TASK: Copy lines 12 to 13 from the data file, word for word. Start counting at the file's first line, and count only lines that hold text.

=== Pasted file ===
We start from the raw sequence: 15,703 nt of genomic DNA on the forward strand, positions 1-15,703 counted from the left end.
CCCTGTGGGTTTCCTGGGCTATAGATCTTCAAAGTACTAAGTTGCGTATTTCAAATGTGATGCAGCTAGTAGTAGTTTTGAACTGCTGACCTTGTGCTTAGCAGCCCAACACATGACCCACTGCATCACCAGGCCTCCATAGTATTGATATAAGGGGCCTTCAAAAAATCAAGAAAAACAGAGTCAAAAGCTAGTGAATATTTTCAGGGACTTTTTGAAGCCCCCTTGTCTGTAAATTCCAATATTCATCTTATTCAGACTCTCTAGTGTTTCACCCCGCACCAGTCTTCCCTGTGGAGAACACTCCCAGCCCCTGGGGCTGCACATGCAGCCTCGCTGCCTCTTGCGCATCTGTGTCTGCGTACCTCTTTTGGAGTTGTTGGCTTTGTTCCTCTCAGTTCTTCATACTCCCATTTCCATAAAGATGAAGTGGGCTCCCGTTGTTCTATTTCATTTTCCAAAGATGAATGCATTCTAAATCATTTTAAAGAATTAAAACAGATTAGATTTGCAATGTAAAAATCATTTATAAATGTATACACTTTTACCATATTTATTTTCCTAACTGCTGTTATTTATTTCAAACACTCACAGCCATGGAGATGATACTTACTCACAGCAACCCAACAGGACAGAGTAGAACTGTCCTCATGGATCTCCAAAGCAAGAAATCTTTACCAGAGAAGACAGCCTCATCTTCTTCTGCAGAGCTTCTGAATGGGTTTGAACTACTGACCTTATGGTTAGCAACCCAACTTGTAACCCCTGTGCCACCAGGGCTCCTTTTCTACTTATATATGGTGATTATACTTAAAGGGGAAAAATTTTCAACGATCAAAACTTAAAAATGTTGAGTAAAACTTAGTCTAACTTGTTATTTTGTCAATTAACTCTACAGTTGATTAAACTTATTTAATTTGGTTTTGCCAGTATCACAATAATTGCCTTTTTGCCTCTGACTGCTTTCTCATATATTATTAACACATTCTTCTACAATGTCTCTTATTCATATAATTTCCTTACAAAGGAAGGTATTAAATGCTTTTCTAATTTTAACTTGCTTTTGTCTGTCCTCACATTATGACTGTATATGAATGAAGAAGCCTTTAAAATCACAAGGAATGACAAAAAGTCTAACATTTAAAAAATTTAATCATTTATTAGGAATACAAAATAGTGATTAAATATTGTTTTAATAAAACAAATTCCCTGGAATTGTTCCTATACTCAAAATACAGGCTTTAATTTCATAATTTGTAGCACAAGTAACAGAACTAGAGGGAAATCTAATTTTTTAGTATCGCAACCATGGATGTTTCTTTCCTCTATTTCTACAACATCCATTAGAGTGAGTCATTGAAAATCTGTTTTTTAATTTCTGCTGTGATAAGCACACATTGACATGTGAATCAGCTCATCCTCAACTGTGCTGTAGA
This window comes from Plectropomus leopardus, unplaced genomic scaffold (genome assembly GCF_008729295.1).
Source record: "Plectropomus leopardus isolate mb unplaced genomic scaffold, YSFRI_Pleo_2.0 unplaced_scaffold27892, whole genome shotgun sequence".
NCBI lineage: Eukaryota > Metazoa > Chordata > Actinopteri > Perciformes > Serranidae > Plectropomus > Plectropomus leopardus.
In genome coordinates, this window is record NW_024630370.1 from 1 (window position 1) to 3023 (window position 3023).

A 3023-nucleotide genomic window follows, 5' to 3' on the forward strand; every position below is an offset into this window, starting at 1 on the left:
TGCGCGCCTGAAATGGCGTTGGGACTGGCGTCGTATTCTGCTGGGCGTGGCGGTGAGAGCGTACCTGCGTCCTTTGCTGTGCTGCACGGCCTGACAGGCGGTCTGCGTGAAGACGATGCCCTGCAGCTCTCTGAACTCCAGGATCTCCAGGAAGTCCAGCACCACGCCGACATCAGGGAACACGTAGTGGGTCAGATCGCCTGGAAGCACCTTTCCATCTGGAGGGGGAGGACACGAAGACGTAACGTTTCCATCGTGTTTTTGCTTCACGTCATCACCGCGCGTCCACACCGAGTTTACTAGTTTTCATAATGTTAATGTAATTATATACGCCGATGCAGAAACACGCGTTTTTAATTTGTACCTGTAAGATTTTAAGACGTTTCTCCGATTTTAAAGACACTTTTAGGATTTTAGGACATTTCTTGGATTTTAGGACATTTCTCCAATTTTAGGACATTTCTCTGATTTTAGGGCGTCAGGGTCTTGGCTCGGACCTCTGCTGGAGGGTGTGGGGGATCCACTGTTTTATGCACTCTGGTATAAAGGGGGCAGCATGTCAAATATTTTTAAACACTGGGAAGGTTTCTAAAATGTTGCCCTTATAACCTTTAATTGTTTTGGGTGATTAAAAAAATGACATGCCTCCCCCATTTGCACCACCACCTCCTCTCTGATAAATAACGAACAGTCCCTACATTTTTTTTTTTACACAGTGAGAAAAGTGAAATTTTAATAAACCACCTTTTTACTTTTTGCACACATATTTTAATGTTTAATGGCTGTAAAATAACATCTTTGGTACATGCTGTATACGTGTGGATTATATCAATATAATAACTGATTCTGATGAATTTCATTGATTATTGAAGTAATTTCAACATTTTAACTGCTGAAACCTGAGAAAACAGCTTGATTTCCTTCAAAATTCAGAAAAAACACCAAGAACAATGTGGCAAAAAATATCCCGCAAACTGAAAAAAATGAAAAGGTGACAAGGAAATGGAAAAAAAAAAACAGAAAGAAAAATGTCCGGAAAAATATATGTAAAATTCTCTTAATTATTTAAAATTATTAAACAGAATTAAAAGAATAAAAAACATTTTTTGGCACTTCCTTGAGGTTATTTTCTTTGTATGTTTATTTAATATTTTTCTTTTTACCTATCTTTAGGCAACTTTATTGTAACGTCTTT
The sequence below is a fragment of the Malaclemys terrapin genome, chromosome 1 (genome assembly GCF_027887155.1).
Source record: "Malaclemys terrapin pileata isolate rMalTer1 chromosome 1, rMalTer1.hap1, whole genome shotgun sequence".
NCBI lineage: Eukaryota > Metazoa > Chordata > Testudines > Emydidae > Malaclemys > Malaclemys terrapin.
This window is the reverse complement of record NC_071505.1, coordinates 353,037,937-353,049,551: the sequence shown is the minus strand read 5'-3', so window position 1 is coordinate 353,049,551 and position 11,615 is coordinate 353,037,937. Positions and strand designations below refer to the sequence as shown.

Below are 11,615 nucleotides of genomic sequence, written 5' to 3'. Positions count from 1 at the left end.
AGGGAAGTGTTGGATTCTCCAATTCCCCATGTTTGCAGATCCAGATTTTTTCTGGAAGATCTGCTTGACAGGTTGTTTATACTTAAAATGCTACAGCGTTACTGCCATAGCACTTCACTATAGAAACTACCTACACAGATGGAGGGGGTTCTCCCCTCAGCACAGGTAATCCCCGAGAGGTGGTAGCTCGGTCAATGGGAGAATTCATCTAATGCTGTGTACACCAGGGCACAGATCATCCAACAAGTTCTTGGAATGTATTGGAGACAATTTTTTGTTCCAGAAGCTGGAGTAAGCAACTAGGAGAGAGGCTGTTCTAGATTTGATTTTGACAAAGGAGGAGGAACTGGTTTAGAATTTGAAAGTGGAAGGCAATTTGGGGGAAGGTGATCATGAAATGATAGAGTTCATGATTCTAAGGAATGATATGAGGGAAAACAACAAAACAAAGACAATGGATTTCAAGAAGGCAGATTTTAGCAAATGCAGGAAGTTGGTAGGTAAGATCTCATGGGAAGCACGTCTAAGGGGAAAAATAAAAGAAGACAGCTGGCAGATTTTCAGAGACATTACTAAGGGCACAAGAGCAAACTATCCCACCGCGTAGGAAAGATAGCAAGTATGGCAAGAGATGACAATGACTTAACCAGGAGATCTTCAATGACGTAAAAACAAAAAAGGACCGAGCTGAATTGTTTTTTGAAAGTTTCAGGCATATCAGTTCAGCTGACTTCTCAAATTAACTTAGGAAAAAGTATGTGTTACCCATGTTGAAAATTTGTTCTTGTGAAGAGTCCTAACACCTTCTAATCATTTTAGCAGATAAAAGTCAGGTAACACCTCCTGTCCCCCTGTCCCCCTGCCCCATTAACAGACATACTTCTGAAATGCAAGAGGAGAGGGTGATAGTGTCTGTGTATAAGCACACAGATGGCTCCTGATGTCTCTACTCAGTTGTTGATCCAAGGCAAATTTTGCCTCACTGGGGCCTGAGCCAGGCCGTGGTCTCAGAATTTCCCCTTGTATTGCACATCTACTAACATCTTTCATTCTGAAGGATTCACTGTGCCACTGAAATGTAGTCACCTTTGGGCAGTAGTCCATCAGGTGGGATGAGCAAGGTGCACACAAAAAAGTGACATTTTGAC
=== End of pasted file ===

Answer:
This window is the reverse complement of record NC_071505.1, coordinates 353,037,937-353,049,551: the sequence shown is the minus strand read 5'-3', so window position 1 is coordinate 353,049,551 and position 11,615 is coordinate 353,037,937. Positions and strand designations below refer to the sequence as shown.

Below are 11,615 nucleotides of genomic sequence, written 5' to 3'. Positions count from 1 at the left end.